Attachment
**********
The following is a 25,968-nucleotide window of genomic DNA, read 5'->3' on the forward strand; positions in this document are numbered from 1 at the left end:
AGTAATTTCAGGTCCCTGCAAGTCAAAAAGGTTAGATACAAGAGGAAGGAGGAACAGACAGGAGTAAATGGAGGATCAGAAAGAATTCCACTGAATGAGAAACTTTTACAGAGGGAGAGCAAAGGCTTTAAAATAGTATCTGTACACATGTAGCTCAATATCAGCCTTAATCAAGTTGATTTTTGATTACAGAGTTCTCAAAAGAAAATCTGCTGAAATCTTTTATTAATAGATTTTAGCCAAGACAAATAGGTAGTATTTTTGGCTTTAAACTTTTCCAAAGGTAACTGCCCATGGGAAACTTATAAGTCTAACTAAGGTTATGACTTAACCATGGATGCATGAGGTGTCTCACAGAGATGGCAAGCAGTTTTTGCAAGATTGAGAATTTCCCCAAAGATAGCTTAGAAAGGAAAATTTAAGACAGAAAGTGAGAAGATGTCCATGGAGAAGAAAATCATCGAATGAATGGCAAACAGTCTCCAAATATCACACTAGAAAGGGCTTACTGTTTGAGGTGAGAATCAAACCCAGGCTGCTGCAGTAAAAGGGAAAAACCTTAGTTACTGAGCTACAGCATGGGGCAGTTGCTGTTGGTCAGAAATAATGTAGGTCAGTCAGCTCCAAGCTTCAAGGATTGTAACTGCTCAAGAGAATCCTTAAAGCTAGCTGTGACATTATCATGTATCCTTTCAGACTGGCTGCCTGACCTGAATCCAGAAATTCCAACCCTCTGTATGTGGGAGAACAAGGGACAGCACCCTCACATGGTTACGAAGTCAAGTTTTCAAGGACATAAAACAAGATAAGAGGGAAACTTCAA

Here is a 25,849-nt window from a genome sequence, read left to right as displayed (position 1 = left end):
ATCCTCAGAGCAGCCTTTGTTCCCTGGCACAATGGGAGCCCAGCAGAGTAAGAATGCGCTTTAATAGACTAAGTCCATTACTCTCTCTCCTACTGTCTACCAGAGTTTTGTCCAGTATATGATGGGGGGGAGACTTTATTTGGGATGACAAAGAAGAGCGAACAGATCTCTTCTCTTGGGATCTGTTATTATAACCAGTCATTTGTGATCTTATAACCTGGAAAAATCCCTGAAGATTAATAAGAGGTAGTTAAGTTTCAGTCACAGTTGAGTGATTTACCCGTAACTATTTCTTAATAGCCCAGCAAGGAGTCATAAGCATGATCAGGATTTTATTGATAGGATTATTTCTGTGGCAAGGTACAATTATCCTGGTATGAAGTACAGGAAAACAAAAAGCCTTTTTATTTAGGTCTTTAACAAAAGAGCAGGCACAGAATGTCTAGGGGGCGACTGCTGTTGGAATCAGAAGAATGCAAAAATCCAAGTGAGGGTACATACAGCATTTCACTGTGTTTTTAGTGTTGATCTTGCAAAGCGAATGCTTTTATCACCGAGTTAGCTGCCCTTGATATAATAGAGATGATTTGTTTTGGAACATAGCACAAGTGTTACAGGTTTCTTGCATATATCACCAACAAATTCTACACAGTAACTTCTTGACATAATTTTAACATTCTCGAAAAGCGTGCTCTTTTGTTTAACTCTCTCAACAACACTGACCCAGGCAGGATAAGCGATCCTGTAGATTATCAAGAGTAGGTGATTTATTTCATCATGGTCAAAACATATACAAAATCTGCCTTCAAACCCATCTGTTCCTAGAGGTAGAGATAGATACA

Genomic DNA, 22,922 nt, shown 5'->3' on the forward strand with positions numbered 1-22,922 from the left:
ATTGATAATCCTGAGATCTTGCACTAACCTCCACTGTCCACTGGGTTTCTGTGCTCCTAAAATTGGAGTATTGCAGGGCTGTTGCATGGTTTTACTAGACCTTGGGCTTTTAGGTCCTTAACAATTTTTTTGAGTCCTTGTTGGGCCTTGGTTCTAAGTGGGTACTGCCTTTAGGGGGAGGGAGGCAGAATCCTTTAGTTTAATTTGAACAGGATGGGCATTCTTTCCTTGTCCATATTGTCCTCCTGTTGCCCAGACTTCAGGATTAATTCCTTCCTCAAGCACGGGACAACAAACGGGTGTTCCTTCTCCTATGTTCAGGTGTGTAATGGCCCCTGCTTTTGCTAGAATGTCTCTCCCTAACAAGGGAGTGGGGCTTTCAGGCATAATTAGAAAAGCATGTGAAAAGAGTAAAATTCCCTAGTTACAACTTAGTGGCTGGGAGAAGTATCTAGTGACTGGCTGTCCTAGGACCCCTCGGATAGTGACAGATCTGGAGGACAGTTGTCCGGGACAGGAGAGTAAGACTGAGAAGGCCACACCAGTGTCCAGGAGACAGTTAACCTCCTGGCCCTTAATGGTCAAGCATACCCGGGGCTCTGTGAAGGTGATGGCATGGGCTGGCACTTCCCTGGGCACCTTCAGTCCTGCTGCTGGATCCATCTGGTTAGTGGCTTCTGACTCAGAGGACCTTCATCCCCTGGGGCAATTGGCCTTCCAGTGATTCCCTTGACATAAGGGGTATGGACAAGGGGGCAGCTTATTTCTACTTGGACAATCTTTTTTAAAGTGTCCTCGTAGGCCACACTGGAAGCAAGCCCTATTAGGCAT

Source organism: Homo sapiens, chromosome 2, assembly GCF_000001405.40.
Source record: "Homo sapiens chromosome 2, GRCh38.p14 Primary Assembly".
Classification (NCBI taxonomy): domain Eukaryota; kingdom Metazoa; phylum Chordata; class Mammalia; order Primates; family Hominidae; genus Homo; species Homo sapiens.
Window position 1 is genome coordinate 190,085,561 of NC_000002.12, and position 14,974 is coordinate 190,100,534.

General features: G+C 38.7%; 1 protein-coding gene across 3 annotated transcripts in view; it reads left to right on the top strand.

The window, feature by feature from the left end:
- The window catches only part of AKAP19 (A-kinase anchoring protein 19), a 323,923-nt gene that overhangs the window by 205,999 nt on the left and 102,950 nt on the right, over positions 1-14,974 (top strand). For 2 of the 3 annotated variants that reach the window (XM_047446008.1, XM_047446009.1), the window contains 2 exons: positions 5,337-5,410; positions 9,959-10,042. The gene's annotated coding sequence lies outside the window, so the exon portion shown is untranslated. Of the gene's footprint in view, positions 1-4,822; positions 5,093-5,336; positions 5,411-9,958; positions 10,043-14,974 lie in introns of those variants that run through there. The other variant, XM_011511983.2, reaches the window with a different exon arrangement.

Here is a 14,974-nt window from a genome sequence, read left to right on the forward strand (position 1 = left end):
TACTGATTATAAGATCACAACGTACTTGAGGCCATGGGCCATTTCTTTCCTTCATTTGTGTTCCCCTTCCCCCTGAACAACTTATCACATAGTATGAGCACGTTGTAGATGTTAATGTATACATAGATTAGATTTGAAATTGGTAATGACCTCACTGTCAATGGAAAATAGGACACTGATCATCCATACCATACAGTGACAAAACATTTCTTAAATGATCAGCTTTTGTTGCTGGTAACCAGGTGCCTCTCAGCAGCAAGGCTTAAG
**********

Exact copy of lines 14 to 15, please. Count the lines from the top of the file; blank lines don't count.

Here is a 14,974-nt window from a genome sequence, read left to right on the forward strand (position 1 = left end):
TACTGATTATAAGATCACAACGTACTTGAGGCCATGGGCCATTTCTTTCCTTCATTTGTGTTCCCCTTCCCCCTGAACAACTTATCACATAGTATGAGCACGTTGTAGATGTTAATGTATACATAGATTAGATTTGAAATTGGTAATGACCTCACTGTCAATGGAAAATAGGACACTGATCATCCATACCATACAGTGACAAAACATTTCTTAAATGATCAGCTTTTGTTGCTGGTAACCAGGTGCCTCTCAGCAGCAAGGCTTAAG